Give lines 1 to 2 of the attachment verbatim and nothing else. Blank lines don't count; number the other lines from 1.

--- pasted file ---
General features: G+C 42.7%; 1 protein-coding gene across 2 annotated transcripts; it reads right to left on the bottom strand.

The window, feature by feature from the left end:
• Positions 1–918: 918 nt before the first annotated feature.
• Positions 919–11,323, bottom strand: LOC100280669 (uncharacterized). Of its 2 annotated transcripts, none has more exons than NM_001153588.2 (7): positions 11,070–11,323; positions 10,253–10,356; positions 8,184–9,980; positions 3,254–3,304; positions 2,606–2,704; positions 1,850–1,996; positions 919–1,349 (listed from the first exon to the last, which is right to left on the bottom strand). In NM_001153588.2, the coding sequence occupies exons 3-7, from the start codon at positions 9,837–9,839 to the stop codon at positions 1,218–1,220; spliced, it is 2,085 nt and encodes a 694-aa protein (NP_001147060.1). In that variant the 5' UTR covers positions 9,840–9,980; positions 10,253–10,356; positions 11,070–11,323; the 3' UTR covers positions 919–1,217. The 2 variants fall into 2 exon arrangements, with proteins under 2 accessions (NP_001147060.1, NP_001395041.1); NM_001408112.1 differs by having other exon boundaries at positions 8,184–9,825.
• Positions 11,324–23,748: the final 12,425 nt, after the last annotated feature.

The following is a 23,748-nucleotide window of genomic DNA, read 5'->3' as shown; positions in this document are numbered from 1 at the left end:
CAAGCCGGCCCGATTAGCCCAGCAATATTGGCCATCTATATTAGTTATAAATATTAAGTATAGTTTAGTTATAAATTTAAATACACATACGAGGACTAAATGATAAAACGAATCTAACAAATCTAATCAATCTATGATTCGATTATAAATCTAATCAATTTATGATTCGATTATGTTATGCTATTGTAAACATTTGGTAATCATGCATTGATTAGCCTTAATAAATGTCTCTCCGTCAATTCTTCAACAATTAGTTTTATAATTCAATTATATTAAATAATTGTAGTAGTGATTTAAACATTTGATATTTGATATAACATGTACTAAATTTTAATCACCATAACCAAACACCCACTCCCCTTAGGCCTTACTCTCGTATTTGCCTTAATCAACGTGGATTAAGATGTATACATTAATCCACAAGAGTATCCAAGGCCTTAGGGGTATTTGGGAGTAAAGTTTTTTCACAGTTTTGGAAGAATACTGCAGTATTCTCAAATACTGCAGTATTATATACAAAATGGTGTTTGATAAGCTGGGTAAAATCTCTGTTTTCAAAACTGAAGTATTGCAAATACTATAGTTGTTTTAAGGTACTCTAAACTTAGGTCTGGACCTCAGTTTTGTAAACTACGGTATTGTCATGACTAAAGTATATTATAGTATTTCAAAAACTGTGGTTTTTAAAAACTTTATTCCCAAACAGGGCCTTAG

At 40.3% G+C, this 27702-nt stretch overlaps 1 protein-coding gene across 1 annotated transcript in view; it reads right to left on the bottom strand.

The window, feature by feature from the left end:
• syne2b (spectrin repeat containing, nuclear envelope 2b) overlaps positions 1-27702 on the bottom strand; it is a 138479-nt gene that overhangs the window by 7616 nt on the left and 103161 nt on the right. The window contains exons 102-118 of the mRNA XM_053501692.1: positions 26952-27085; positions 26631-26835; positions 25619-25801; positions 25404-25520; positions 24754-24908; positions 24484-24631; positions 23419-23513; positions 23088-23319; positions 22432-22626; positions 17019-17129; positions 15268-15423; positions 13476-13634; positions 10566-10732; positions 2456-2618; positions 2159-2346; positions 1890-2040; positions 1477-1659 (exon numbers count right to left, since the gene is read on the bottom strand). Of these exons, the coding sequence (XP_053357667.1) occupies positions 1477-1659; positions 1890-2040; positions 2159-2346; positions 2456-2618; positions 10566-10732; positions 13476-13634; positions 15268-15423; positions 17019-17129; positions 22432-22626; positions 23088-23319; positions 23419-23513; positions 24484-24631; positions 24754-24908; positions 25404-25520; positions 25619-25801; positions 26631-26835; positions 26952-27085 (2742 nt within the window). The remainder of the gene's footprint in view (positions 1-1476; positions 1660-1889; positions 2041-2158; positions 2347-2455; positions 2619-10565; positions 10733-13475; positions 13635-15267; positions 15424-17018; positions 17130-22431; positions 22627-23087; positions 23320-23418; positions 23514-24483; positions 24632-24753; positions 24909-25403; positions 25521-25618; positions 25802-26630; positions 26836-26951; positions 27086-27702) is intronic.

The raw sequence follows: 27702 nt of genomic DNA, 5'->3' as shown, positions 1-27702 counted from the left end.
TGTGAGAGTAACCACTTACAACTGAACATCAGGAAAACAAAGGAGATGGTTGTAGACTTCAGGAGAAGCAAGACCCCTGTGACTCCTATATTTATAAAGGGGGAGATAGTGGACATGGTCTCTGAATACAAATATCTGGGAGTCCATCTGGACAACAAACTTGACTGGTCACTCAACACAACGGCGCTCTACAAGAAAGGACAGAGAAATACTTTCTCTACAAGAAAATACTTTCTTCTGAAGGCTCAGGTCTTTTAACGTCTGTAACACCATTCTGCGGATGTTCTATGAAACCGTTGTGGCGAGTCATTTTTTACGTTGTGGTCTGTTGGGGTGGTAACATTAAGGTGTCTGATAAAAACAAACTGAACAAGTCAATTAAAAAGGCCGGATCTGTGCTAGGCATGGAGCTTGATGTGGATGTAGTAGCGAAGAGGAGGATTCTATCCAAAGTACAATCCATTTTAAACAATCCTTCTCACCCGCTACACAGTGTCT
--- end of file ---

General features: G+C 42.7%; 1 protein-coding gene across 2 annotated transcripts; it reads right to left on the bottom strand.

The window, feature by feature from the left end: